Carrying On: Breaking the silence around mental health

February 19, 2015

This past weekend, I did something incredibly nerve-wracking for me. No, it wasn’t exposing myself to the arctic weather or even the smutty antics and laughable dialogue of Fifty Shades of Grey—though I did both. I’ll spare you the think piece. I got onstage in front of other humans and talked about vaginas.

Being in The Vagina Monologues is something that I’ve always wanted to do at Georgetown, but only did my senior year because of study abroad conflicts and extreme underclassman shyness. Crossing this item off my bucket list has been a rewarding experience—it forced me out of my comfort zone. It challenged me to tackle performance anxiety, as well as a taboo subject of both political and personal significance, all in one fell swoop.

This recent experience has also gotten me thinking about another taboo subject that has failed to gain the kind of mainstream attention that comes with nationally popular theater productions and Beyoncé’s stamp of approval: mental health.

The social stigma surrounding mental health issues on a campus like ours with a culture of perfection should be no great shock, as keeping up appearances demands repressing all signs of “weakness.” Dismantling this structure of silence is necessary to making any kind of progress. In the way that The Vagina Monologues allows a space for women to be vocal about a subject that is typically kept in the dark; we need more spaces like this for mental health activists to share their stories and encourage others to do the same.

We need this now more than ever, and it seems like students are ready for change. Mental health on college campuses has seen an uptick in news coverage in recent years, mostly because the incidence of students dealing with mental health issues appears to be rising. A recent study from UCLA showed that the percentage of surveyed students who reported to have felt depressed has risen from 6.1 to 9.5 percent in the last five years.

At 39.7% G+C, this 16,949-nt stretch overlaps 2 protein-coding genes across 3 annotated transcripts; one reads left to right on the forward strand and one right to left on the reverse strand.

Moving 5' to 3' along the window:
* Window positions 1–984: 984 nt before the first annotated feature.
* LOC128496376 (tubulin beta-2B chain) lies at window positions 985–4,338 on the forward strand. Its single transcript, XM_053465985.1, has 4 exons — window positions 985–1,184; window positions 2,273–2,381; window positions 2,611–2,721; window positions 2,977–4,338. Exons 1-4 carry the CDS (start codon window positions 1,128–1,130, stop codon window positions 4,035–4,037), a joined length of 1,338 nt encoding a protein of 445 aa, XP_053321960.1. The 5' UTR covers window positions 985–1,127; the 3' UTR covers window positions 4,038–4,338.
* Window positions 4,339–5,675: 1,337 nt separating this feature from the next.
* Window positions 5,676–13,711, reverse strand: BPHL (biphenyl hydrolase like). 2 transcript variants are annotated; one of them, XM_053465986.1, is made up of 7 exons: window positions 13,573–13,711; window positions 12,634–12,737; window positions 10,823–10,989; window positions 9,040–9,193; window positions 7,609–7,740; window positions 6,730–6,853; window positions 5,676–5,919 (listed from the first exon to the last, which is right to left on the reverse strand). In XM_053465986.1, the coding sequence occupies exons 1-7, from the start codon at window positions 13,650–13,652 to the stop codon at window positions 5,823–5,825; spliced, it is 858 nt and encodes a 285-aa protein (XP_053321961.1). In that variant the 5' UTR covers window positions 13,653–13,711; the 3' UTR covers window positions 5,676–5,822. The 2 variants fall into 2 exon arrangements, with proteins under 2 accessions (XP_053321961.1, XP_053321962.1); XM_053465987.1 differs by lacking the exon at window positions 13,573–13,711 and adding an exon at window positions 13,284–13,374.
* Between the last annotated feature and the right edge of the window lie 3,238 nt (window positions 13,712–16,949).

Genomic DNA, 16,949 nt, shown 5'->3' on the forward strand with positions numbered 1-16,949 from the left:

The reasons for that rise are difficult to fully understand, but the simultaneous increase in visibility of these issues and of an apparent willingness to admit them are cause to be at least a little optimistic. That raised percentage, however, is also an indication that  more students that need more help.

It’s undeniable that this should be seen as a call to action for the colleges that owe accessible mental health services to their students. When I interviewed students in the fall of 2013 about their various experiences with CAPS on campus, I found that many struggled with the long wait times, the lack of individual attention, and the financial difficulties of sustained care.

Many also pointed to the institution’s lack of visibility on campus, as most students get little more than a few brochures about counseling services at NSO and have to independently seek out those resources. Part of the problem is that the students most in need are least likely to have the energy to get help, so it’s the responsibility of the institution that provides those services to make sure they’re at least as visible as the free condoms that H*yas for Choice gracefully doles out to the community.

Across the country, students appear to be rising to the challenge posed by insufficient mental health services. At Yale, for instance, a student suicide has sparked an explosion of op-eds in the Yale Daily News as well as the activism of the college council and other campus groups to create programs to connect students with campus resources. A college council student coalition, a Mental Health Fellows program, and mandatory bystander workshops are just a few of the ideas apparently coming to fruition on Yale’s campus.

These are all encouraging signs, and Yale’s innovations are ones that we should explore on our own campus. Though Active Minds, a student organization that works to destigmatize mental health problems, has already made positive first steps at Georgetown, I knew nothing about it until I did a little research. We need more visibility for such organizations, as well as real institutional change.

The recent GUSA brouhaha has positioned mental health policies at the forefront of discussion, as the Luther-Rohan ticket has promised to prioritize mental health reform in their potential administration. Propositions like required Title IX training, expansion of CAPS hours, and subsidizing CAPS visits are goals to applaud and perhaps the greatest reasons I’ll vote for them, besides their penchant for funny videos. I also hope, however, that a new administration would also work to create more spaces for mental health education and advocacy. We need a radical change in our culture as well as our institution, and that starts with a willingness to speak.

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